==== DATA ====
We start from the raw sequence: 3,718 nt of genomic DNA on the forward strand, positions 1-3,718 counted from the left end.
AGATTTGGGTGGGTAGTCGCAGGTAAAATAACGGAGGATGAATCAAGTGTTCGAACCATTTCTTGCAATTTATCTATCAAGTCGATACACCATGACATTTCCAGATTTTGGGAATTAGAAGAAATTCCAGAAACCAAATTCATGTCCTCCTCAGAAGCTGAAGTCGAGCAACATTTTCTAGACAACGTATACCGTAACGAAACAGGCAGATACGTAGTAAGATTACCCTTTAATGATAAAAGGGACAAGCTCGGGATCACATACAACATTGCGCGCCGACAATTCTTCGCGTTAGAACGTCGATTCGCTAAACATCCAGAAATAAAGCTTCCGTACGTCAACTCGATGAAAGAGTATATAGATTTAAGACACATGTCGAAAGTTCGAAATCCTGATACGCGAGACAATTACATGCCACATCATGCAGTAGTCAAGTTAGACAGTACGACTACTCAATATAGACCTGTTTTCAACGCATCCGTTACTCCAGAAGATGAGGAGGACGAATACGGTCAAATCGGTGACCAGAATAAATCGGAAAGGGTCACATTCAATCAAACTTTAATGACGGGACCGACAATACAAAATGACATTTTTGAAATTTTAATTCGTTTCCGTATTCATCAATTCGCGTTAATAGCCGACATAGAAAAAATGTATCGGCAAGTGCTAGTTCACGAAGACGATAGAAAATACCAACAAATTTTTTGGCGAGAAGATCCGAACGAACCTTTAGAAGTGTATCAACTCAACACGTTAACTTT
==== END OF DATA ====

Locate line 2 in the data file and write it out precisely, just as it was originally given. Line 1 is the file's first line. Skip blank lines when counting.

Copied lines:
AGATTTGGGTGGGTAGTCGCAGGTAAAATAACGGAGGATGAATCAAGTGTTCGAACCATTTCTTGCAATTTATCTATCAAGTCGATACACCATGACATTTCCAGATTTTGGGAATTAGAAGAAATTCCAGAAACCAAATTCATGTCCTCCTCAGAAGCTGAAGTCGAGCAACATTTTCTAGACAACGTATACCGTAACGAAACAGGCAGATACGTAGTAAGATTACCCTTTAATGATAAAAGGGACAAGCTCGGGATCACATACAACATTGCGCGCCGACAATTCTTCGCGTTAGAACGTCGATTCGCTAAACATCCAGAAATAAAGCTTCCGTACGTCAACTCGATGAAAGAGTATATAGATTTAAGACACATGTCGAAAGTTCGAAATCCTGATACGCGAGACAATTACATGCCACATCATGCAGTAGTCAAGTTAGACAGTACGACTACTCAATATAGACCTGTTTTCAACGCATCCGTTACTCCAGAAGATGAGGAGGACGAATACGGTCAAATCGGTGACCAGAATAAATCGGAAAGGGTCACATTCAATCAAACTTTAATGACGGGACCGACAATACAAAATGACATTTTTGAAATTTTAATTCGTTTCCGTATTCATCAATTCGCGTTAATAGCCGACATAGAAAAAATGTATCGGCAAGTGCTAGTTCACGAAGACGATAGAAAATACCAACAAATTTTTTGGCGAGAAGATCCGAACGAACCTTTAGAAGTGTATCAACTCAACACGTTAACTTT